Calif. Supreme Court upholds Riverside pot ban
The city of Riverside's ban on storefront medical marijuana dispensaries is perfectly legal, according to a ruling today by the California Supreme Court, which unanimously affirmed the authority of any municipality to declare that pot distribution facilities "will not be permitted."
The court's 44-page ruling was in response to an appeal by Inland Empire Patients Health and Wellness Center Inc., which sought to challenge zoning regulations put in place in Riverside prohibiting cannabis clubs or collectives from operating outlets where individuals with prescriptions for medical marijuana could purchase it.
Around 200 jurisdictions throughout California have such bans on their books, including Riverside County and the inland cities of Corona, Hemet, Moreno Valley, Murrieta, Norco, Rancho Mirage, Redlands, San Bernardino, San Jacinto, Temecula and Wildomar.
The Riverside case was argued in February. Five other cases stemming from challenges to regulations against medical marijuana dispensaries are still pending before the court.
At the heart of the plaintiffs' arguments is that voter-approved Proposition 215 -- the Compassionate Use Act of 1996 -- guaranteed qualifying patients access to marijuana for treatment of illnesses, but cities and counties were stymieing those efforts and trying to preempt state law with local ordinances.
The court observed in its decision that the Inland Empire Patients Health and Wellness Center believes Riverside's "total ban on facilities that cultivate and distribute medical marijuana ... is in conflict with" the Compassionate Use Act and the Medical Marijuana Program.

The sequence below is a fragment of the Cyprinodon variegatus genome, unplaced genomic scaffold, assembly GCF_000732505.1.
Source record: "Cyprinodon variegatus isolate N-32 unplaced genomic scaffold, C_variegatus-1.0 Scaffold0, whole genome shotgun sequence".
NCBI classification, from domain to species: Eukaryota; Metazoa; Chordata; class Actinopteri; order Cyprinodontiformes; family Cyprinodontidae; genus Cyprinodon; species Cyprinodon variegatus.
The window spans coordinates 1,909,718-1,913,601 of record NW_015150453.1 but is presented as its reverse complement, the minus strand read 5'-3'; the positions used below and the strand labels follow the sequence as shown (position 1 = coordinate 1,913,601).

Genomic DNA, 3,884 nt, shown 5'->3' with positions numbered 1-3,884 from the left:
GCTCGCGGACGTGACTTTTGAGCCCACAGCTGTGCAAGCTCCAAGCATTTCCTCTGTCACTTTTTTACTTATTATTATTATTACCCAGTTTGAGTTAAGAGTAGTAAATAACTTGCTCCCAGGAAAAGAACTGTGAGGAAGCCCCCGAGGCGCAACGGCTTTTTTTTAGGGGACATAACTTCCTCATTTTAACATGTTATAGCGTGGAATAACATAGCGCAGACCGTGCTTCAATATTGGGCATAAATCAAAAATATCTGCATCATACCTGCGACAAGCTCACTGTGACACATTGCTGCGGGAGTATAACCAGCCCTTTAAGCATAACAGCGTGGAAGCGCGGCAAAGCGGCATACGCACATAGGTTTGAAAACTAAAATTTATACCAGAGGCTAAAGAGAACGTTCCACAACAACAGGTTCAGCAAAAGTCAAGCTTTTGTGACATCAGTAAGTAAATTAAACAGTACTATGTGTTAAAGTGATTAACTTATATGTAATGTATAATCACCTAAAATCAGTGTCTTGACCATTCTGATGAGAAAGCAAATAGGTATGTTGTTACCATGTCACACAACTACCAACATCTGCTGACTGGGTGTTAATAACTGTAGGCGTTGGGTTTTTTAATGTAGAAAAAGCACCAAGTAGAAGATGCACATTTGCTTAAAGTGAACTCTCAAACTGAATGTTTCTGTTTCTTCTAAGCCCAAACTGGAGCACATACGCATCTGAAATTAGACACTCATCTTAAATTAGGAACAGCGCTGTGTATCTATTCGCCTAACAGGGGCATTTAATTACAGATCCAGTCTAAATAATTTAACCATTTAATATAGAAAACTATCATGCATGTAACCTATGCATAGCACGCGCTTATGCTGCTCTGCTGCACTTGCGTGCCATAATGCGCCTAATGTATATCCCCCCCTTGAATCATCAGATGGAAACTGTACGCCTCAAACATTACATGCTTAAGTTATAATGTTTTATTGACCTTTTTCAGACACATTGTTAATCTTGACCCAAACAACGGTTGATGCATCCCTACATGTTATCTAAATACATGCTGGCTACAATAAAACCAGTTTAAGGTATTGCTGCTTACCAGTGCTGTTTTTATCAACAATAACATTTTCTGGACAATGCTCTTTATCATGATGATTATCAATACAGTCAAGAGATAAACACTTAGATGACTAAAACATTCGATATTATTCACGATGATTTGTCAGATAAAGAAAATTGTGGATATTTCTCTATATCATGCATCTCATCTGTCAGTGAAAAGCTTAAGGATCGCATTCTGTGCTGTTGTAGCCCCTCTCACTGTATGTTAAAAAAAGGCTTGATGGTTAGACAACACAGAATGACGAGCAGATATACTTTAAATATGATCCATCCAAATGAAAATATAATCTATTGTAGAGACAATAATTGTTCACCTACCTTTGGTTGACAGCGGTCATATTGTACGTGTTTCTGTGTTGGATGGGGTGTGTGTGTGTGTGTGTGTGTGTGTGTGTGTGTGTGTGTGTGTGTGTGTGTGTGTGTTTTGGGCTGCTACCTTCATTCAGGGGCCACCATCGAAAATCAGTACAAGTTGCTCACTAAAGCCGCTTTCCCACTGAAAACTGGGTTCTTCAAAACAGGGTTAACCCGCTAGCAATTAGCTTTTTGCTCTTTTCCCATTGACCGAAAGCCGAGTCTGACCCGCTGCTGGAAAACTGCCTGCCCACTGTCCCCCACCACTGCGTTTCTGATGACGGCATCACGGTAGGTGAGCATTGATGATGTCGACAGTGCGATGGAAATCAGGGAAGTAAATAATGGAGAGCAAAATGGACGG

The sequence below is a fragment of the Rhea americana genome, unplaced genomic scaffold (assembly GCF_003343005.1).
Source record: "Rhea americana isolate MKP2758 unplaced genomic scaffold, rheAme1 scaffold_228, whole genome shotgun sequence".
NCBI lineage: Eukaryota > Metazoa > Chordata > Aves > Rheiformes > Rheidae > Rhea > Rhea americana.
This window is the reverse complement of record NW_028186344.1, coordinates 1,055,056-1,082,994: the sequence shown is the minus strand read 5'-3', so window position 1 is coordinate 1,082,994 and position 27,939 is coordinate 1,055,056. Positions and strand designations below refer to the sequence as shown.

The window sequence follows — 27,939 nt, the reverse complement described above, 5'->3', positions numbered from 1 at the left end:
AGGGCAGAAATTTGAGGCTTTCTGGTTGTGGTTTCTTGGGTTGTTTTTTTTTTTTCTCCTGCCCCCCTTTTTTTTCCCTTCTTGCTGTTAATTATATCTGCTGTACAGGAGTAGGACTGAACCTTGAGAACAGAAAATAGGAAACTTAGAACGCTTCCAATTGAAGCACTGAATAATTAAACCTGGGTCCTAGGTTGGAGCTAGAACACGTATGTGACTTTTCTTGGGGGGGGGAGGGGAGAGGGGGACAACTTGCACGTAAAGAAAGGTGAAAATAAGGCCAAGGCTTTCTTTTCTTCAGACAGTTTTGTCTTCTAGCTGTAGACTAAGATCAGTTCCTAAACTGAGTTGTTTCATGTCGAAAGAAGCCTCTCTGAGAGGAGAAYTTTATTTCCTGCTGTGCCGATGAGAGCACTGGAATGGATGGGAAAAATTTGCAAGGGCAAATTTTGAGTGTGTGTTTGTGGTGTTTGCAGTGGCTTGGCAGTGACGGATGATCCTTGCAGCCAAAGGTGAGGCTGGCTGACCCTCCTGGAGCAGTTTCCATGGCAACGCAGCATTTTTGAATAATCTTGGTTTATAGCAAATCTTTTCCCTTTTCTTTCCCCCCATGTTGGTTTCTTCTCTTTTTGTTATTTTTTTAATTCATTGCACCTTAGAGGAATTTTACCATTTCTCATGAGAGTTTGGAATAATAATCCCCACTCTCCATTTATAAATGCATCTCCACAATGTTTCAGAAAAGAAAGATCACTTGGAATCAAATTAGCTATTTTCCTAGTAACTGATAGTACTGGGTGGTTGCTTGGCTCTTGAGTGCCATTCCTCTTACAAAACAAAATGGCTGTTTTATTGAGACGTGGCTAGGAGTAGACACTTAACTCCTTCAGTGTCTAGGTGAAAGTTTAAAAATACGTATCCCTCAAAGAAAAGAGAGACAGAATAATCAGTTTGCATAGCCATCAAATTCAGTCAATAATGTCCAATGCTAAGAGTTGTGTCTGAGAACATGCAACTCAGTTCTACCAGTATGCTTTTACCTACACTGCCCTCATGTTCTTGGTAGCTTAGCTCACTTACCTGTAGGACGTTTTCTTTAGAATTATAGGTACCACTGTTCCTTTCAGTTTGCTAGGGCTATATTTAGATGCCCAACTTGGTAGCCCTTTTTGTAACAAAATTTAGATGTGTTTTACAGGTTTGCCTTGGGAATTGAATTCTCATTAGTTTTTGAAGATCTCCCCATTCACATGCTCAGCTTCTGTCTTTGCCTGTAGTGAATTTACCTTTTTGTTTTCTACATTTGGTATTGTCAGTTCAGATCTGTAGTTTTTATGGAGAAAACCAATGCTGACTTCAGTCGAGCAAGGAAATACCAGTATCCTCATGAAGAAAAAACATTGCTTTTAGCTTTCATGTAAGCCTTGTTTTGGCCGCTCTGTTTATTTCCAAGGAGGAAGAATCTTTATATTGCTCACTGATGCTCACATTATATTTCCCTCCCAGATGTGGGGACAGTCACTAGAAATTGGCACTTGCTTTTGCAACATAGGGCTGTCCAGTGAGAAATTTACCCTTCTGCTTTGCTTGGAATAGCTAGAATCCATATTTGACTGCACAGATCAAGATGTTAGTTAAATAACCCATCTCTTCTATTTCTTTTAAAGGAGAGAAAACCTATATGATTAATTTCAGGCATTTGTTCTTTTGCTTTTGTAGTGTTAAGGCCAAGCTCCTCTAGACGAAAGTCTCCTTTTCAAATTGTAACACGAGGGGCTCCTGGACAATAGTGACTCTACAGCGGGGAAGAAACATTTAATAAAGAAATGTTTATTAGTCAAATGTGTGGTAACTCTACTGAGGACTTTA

"We disagree," the justices' ruling states. "Nothing ... expressly or impliedly limits the inherent authority of a local jurisdiction to regulate its own land, including the authority to provide that facilities for the distribution of medical marijuana will not be permitted to operate within its borders."
The Medical Marijuana Program, adopted by the Legislature in 2004, offered protections for legitimate medical marijuana recipients and their caregivers, but left it to local governments to determine what types of cannabis facilities are permitted.
Generally, patients and their primary caregivers, who have been furnished a prescription from a qualified physician and have county-issued cards identifying them as authorized medical marijuana users or providers, are allowed to possess eight ounces of dried marijuana and can maintain six mature cannabis plants, or a dozen immature ones.
Dispensaries often sell a variety of cannabis products, from pre-rolled cigarettes to brownies.
The court's ruling footnotes a Senate Committee on Public Safety study finding that storefront dispensaries are routine targets for "robberies and burglaries" and that the facilities "affect the neighborhood quality of life by attracting loitering and marijuana smoking on or near the premises."
The Riverside ordinance prohibiting dispensaries cites the federal Controlled Substances Act, which does not make allowances for the use of marijuana, even for medicinal reasons.
The wellness center opened its doors in early 2009 at 647 N. Main St. and was ordered closed by the city in May 2010 after it was declared a public nuisance.
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